This night was not like any other night. It was so unusual that not one of us bedraggled parents was drinking a goodnight beer. Nor did we repair to the porch to gaze at the stars-and-moon show, which on a cloudless night was panoramically visible thanks to the absence of ground light.

This night we strained to hear American astronauts, Neil Armstrong and Buzz Aldrin, deliver a newscast from the moon on which they walked, or more accurately toddled or wobbled in their moon-suits. We kept silence before, during, and after the broadcast was over for some time. No one commented at all, but our faces shone—alive with wonder. Then we went to bed without comment.

Who knew awe could be so unitive—electrifying and soothing at the same time? 

The next morning we told our children what we had seen. A daughter comment offhandedly: “Oh yeah, the man in the moon. I’ll have Cheerios.”

Details and speculations about further space research and travel are available and most beautifully presented in the 7/19 issue of National Geographic. I was fascinated to read about the array of meaningful earthly objects the astronauts took with them into space.
    -Alan Shepherd (Apollo 14) hid in a sock a six-iron clubhead, which he attached to a tool handle to hit two balls on the moon. [Wonder if they’re still orbiting, and if so does this count as an everlasting cosmic hole-in-one?] 
    -Neil Armstrong (Apollo 11) brought a piece of the Wright Flyer’s wooden propeller. [Never forget those on whose shoulders you stand as you make advances into uncharted territories.]
    -Deliciously, John Young (Gemini 3) smuggled on board a corned beef sandwich to share with his crewmate, Gus Grissom, who stuffed the treat into his pocket when crumbs began to float around the cabin. [Not till after he got a huge mustardy bite, I hope.]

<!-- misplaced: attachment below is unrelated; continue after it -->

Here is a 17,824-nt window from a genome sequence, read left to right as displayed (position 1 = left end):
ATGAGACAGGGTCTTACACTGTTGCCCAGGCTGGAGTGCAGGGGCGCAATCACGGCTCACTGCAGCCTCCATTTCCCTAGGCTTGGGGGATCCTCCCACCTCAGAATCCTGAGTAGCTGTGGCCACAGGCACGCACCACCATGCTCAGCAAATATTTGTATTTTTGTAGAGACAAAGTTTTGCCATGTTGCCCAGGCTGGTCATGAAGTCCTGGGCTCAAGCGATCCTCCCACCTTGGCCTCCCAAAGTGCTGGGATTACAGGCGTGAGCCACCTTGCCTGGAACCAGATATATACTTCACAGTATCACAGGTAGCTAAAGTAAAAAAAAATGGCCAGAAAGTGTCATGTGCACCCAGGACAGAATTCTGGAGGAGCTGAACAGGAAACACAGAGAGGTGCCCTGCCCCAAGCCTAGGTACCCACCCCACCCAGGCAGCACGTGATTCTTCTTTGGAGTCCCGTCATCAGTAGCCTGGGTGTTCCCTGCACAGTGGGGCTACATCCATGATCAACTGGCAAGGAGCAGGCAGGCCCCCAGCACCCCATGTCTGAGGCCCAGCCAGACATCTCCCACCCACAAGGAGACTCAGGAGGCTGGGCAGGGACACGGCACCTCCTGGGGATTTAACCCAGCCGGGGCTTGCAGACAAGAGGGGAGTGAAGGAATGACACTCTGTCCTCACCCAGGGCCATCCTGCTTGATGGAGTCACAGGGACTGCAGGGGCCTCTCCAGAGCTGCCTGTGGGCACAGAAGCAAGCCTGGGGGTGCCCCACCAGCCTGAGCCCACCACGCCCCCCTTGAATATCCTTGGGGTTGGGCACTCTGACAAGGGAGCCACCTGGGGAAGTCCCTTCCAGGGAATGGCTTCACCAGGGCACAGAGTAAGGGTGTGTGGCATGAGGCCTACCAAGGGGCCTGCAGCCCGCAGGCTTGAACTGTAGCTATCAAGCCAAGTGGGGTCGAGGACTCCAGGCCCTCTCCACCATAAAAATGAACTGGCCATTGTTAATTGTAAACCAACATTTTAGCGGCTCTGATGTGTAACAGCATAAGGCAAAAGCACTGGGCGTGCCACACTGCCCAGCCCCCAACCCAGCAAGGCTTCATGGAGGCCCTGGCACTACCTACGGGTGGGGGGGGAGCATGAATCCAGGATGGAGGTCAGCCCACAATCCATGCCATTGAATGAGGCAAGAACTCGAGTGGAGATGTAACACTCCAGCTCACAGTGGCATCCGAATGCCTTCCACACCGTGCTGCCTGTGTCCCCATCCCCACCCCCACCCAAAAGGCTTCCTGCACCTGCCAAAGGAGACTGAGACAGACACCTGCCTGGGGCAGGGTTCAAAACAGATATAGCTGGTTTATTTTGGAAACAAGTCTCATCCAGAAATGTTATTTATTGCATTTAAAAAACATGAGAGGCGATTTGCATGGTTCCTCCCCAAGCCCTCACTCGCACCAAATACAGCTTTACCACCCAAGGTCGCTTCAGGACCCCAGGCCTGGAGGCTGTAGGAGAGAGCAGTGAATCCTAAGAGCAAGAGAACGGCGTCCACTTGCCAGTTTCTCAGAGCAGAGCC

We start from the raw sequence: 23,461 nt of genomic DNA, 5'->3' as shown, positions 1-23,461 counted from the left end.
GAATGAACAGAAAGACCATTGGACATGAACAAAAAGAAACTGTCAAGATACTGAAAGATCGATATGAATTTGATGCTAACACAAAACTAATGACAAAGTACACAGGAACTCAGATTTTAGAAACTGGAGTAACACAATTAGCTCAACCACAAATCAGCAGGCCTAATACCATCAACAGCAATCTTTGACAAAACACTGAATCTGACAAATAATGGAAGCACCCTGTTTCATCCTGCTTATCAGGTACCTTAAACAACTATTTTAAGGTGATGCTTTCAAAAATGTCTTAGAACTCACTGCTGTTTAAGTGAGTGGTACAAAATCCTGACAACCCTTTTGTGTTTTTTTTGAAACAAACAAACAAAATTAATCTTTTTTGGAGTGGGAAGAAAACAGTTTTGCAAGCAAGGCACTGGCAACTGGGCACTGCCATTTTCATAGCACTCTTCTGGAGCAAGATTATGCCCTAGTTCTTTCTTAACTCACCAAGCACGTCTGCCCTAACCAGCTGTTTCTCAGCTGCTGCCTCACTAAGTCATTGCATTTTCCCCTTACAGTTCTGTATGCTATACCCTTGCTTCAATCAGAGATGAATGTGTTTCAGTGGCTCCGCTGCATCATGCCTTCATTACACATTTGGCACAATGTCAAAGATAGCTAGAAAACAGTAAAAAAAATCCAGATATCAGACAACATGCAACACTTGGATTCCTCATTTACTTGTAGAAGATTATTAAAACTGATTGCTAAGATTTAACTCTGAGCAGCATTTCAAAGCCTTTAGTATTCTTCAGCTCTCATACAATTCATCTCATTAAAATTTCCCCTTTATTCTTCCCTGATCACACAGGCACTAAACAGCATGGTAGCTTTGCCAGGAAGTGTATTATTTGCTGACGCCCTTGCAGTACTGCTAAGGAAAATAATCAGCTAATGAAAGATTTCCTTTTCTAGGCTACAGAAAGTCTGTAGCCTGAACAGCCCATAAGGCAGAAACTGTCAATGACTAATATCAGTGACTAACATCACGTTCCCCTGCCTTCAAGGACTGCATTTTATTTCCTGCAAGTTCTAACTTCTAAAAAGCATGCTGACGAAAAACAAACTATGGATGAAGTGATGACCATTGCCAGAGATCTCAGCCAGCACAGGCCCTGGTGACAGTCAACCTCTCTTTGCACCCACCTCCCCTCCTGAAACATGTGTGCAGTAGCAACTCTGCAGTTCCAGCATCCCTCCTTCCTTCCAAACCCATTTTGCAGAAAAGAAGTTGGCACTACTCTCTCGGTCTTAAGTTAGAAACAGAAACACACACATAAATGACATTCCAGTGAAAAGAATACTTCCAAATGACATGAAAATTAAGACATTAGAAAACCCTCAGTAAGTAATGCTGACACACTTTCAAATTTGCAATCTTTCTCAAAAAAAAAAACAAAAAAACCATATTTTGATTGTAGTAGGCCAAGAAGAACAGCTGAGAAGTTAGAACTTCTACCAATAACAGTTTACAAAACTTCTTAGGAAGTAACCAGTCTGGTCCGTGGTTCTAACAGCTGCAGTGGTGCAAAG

-Closest to my heart was the offering of Buzz Aldrin (Apollo 11). He brought wine, bread and a chalice to celebrate Communion on the moon before he walked on it. NASA kept a lid on the gesture to avoid negative reactivity, and later Aldrin wondered if he’d done the right thing celebrating a Christian ritual in space. He wrote in his 2010 memoir: “We had come to space in the name of all mankind—be they Christians, Jews, Muslims, animists, agnostics, or atheists. But at the time I could think of no better way to acknowledge the Apollo experience than by giving thanks to God.”

Before Aldrin and Armstrong disembarked, Aldrin asked the ground crew on Earth to keep a moment of silence to contemplate what was happening and to give thanks in their own way. Many future space travelers have memorialized awe in words and gestures of their own traditions.To this day Lunar Communion Sunday is still celebrated at Webster Presbyterian Church in Houston where Aldrin was an elder. Aldrin’s impulse is easy to understand. Only the small of mind and heart would think he was trying to colonize the moon for any one religion!